"La La Land's" Damien Chazelle and "Moonlight's" Barry Jenkins both took home Oscar gold Sunday night — the former nabbing Best Director and the latter Best Adapted Screenplay— but their accolades were somewhat overshadowed by the biggest flub in Academy Awards history, which saw both men and their respective casts take the stage to accept the Best Picture award at the end of the evening.
That unforgettable moment after "La La Land" was announced the winner of the most coveted honor and "Moonlight" was then revealed to be the real winner has had film fans talking ever since.
But now, in a joint interview with Variety, it's the filmmakers themselves who are talking about it.
"It's messy, but it's kind of gorgeous," Jenkins told the magazine of "Moonlight's" win amid the Oscar drama. "You have these two groups of people who came together for a second. There's a picture with me hugging Jordan (Horowitz, a producer of 'La La Land'), and Adele (Romanski, producer of 'Moonlight') has her arm on his shoulder. That's what the moment was."
Yes, that awkward moment filled with confusion, elation and no doubt disappointment for some has come to represent a sort of professional and artistic unity for Jenkins — and for Chazelle, too.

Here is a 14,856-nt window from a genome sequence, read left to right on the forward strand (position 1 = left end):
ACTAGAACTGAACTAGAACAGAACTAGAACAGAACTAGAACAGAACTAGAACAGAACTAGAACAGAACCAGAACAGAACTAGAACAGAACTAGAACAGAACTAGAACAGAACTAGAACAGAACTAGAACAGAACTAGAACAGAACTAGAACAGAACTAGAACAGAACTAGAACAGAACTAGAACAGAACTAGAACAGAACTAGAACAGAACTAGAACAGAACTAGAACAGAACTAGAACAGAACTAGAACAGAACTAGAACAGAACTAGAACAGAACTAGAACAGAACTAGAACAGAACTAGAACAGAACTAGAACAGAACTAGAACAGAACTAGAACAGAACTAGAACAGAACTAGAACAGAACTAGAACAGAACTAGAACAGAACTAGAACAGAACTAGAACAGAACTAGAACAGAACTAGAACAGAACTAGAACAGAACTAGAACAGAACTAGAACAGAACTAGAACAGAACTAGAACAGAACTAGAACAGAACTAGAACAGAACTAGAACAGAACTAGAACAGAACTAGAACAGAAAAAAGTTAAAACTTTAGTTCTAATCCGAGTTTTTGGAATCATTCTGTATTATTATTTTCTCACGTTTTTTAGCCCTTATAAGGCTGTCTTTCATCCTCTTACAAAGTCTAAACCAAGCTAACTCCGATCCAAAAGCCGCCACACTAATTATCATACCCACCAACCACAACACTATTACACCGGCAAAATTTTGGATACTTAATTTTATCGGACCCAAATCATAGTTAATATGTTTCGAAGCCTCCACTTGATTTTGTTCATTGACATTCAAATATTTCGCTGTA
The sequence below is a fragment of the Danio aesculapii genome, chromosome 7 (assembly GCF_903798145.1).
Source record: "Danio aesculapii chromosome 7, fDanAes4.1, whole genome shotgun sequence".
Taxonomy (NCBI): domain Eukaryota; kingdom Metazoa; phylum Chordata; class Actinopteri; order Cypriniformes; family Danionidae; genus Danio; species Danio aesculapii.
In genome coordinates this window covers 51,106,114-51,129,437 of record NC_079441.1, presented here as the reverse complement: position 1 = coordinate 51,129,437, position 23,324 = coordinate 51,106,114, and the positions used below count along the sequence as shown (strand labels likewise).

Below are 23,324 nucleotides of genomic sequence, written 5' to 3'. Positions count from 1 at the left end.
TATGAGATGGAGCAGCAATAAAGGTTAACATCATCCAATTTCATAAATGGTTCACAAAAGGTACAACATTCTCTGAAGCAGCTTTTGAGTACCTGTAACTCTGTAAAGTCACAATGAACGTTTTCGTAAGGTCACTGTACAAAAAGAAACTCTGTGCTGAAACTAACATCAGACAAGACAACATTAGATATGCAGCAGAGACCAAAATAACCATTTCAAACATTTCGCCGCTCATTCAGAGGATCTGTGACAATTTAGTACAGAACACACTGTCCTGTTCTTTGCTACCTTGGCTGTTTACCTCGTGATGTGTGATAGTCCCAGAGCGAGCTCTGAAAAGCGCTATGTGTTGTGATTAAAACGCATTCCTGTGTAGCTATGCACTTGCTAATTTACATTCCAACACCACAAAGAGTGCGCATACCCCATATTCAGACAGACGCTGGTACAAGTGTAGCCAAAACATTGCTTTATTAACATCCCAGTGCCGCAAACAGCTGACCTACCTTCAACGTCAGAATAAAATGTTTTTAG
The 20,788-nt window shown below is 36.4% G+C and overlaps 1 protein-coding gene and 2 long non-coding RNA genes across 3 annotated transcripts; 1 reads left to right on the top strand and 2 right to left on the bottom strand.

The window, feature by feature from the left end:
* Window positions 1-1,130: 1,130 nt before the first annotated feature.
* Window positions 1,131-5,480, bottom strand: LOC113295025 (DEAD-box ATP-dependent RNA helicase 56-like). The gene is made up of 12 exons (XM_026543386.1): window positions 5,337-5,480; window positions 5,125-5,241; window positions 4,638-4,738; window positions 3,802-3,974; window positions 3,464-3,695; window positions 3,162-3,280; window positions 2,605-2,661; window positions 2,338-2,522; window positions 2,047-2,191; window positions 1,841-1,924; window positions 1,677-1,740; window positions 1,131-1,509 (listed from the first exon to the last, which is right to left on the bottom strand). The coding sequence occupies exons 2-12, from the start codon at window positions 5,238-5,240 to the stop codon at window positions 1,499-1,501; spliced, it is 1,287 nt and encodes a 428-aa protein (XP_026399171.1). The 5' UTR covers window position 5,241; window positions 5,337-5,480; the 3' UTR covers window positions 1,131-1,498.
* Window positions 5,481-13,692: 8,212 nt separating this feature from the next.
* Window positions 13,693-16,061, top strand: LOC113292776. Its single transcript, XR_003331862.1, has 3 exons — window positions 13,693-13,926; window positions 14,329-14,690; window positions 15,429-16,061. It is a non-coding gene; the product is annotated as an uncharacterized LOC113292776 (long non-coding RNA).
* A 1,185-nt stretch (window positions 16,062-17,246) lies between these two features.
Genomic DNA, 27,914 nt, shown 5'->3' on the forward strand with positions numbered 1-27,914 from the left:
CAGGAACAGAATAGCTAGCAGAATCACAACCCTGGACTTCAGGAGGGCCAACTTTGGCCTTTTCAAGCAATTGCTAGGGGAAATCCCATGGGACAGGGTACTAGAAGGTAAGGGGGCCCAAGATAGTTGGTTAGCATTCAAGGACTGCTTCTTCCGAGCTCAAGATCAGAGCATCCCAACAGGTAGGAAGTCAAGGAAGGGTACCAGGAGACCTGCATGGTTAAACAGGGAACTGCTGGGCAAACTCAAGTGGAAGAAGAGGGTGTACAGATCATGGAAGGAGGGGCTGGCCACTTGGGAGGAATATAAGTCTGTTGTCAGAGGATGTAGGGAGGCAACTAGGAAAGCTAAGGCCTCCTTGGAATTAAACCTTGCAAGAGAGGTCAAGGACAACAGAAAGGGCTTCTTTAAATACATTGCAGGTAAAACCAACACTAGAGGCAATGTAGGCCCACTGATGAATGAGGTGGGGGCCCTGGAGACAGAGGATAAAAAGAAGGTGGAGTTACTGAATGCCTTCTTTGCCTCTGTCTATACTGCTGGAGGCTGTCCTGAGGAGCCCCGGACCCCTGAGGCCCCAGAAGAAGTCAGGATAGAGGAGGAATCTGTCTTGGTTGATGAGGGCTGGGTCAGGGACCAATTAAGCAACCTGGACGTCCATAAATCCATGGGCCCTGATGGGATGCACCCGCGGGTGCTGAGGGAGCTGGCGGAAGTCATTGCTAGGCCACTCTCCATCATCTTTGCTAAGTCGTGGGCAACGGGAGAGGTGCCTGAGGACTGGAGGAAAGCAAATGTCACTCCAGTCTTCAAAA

"That's something Barry and I have talked about,” Chazelle explained. "It’s weird to be friendly with someone but to feel like there’s a mano-a-mano thing, which I guess is the nature of the Oscars. So it was nice to explode that myth a little bit on a big stage."
Of course, it didn't start out as an exercise in Hollywood hospitality. For a few glorious moments, Chazelle believed his film had won.
"Everything looked so energized, I, at first thought there was some kind of prank going on," he said.
As for Jenkins, who remained seated at first, accepting his film's loss and then realizing it actually won was a whiplash experience.
"I had something that I had prepared to say and that thing went completely out the window," Jenkins noted. "I have been saying that Tarell (Alvin McCraney) and I are that kid in the film, and that kid does not grow up to make a piece of art that gets eight Academy Award nominations. It's a dream that I never allowed myself to have. When we were sitting there and that dream of winning didn't come true, I took it off the table. But then I had to very quickly get back into that place. And my first thought was to get to the stage to give Jordan a hug as quickly as possible."
But their roller coaster night and mutual respect weren't the only things the men had in common by the time the Oscars were over.
Both of them made Academy history. Chazelle is now the youngest director ever to win, at 32, and "Moonlight" is the first film to win the top honor with a black writer-director at the helm.
"I will be glad when all these firsts and thirds and fifths are a thing of the past," Jenkins told Variety. "So it's bittersweet. But it's not something you set out to do. I don't think Damien set out to be the youngest winning director. You kind of just create the work. These things just happen, until they don't."